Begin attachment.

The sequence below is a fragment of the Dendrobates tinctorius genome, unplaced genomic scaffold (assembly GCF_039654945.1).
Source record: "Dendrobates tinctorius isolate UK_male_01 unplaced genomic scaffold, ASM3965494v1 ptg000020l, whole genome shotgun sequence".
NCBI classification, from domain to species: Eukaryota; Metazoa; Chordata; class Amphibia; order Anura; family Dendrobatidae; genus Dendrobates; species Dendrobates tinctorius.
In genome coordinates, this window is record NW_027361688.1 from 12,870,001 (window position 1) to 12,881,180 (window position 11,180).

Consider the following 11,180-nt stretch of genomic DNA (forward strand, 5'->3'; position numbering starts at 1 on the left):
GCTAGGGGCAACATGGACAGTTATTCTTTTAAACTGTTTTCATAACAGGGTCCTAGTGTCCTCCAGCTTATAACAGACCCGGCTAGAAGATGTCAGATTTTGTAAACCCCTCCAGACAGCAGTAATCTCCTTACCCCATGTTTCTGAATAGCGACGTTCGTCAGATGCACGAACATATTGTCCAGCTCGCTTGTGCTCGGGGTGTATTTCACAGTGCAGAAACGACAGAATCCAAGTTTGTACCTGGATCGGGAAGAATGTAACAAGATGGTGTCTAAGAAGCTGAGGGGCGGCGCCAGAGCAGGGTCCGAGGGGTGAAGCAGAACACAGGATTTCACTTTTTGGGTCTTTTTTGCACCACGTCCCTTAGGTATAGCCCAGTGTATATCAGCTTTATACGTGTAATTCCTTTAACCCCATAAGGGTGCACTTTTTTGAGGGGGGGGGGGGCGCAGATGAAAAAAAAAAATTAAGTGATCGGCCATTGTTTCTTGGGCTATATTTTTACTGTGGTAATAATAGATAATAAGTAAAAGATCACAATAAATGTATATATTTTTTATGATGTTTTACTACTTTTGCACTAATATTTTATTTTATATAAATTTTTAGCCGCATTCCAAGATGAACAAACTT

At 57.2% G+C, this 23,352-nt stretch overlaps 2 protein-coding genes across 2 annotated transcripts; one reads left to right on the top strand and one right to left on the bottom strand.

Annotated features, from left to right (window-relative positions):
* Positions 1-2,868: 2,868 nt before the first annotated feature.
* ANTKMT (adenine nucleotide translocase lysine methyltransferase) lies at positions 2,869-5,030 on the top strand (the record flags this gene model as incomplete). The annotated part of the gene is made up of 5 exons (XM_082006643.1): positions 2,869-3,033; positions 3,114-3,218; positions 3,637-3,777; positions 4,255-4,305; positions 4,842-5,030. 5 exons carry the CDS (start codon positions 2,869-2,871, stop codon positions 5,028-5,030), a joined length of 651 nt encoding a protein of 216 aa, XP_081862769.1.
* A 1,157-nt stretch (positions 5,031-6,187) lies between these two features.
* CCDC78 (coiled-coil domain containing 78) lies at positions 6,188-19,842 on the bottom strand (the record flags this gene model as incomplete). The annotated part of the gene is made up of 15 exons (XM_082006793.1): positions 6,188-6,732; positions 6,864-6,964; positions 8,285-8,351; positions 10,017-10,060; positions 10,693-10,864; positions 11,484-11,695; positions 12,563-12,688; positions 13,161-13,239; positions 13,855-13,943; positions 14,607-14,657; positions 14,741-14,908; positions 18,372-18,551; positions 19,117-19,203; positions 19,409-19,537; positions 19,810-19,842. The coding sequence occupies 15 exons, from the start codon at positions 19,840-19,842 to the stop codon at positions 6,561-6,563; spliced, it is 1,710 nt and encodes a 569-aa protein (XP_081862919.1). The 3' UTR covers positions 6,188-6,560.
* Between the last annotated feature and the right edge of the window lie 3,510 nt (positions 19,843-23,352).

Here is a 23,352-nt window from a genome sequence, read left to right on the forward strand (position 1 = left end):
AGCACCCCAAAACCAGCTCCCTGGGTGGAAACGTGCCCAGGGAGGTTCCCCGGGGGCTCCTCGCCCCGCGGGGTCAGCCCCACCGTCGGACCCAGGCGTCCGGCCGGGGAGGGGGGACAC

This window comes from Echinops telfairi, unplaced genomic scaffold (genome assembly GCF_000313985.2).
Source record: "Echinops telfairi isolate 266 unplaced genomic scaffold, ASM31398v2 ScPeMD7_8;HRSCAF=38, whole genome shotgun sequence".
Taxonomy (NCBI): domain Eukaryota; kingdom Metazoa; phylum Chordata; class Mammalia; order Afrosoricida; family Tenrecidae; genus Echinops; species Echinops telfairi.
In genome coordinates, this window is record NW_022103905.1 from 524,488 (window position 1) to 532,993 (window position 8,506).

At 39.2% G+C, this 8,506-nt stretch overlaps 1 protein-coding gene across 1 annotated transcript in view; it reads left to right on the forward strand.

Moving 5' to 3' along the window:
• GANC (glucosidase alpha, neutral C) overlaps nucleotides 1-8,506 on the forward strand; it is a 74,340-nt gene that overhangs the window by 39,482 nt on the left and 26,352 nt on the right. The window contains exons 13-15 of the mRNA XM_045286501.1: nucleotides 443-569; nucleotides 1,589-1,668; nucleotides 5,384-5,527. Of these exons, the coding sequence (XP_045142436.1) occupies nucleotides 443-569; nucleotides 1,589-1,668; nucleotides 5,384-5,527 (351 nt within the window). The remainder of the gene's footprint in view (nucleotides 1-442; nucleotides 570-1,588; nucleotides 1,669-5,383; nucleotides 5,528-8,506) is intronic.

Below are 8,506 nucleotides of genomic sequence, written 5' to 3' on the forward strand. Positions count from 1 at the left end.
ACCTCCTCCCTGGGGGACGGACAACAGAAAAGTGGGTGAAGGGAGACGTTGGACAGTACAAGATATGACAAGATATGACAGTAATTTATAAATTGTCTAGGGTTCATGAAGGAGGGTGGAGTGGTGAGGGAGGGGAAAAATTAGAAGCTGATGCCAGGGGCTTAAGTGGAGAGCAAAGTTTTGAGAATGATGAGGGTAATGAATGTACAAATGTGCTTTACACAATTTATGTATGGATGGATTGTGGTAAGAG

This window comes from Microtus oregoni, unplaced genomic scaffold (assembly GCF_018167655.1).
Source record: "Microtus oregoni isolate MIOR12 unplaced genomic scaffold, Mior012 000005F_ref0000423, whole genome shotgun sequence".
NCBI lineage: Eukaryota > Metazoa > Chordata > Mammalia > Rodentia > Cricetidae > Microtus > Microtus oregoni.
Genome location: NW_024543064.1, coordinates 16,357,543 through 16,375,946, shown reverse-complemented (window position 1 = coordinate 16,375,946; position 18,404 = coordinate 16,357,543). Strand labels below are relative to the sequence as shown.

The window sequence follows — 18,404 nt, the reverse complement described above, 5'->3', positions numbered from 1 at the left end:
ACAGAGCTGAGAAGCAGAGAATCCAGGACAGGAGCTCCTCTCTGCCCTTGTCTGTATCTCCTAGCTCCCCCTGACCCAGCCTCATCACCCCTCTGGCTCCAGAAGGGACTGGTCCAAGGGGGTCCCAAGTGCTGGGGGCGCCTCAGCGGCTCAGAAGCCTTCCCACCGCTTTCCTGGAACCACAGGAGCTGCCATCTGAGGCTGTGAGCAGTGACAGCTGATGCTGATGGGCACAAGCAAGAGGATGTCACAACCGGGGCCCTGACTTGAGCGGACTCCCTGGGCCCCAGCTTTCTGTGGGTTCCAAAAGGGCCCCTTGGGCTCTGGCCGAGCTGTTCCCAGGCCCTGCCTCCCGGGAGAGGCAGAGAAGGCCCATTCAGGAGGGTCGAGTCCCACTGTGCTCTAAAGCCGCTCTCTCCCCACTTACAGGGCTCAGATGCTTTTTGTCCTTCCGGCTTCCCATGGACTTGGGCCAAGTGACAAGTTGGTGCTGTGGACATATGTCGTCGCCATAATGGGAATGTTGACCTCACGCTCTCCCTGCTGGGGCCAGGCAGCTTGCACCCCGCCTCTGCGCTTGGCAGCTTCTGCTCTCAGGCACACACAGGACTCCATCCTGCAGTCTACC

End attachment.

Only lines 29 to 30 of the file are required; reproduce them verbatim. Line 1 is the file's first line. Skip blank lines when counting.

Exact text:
The window sequence follows — 18,404 nt, the reverse complement described above, 5'->3', positions numbered from 1 at the left end:
ACAGAGCTGAGAAGCAGAGAATCCAGGACAGGAGCTCCTCTCTGCCCTTGTCTGTATCTCCTAGCTCCCCCTGACCCAGCCTCATCACCCCTCTGGCTCCAGAAGGGACTGGTCCAAGGGGGTCCCAAGTGCTGGGGGCGCCTCAGCGGCTCAGAAGCCTTCCCACCGCTTTCCTGGAACCACAGGAGCTGCCATCTGAGGCTGTGAGCAGTGACAGCTGATGCTGATGGGCACAAGCAAGAGGATGTCACAACCGGGGCCCTGACTTGAGCGGACTCCCTGGGCCCCAGCTTTCTGTGGGTTCCAAAAGGGCCCCTTGGGCTCTGGCCGAGCTGTTCCCAGGCCCTGCCTCCCGGGAGAGGCAGAGAAGGCCCATTCAGGAGGGTCGAGTCCCACTGTGCTCTAAAGCCGCTCTCTCCCCACTTACAGGGCTCAGATGCTTTTTGTCCTTCCGGCTTCCCATGGACTTGGGCCAAGTGACAAGTTGGTGCTGTGGACATATGTCGTCGCCATAATGGGAATGTTGACCTCACGCTCTCCCTGCTGGGGCCAGGCAGCTTGCACCCCGCCTCTGCGCTTGGCAGCTTCTGCTCTCAGGCACACACAGGACTCCATCCTGCAGTCTACC